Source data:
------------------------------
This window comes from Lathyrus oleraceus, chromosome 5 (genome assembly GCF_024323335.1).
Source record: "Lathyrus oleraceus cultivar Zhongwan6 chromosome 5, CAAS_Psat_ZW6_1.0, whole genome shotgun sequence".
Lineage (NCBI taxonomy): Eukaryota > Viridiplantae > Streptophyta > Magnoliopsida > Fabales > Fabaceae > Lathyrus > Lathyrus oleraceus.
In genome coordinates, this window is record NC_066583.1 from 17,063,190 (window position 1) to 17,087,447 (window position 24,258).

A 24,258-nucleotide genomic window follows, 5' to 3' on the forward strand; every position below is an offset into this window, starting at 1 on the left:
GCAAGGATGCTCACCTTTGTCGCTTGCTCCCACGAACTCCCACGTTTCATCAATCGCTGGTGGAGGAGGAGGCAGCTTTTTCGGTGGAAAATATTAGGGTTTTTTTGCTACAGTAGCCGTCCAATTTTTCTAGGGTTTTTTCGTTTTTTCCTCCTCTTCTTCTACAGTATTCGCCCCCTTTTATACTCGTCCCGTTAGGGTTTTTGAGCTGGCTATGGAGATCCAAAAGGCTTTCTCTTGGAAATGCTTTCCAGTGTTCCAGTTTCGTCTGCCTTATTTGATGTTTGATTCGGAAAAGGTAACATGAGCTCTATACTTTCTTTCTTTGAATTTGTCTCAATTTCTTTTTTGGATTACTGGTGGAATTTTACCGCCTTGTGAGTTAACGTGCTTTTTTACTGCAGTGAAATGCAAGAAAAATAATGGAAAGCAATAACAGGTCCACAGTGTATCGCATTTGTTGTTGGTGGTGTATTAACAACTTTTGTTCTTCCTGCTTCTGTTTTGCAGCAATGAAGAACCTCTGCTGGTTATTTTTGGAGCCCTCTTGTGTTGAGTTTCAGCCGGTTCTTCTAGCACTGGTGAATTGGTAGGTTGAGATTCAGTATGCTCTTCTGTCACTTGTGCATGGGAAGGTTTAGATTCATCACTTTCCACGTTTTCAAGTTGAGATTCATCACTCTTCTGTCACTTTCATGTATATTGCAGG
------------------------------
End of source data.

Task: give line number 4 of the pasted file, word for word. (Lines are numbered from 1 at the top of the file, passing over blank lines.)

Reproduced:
In genome coordinates, this window is record NC_066583.1 from 17,063,190 (window position 1) to 17,087,447 (window position 24,258).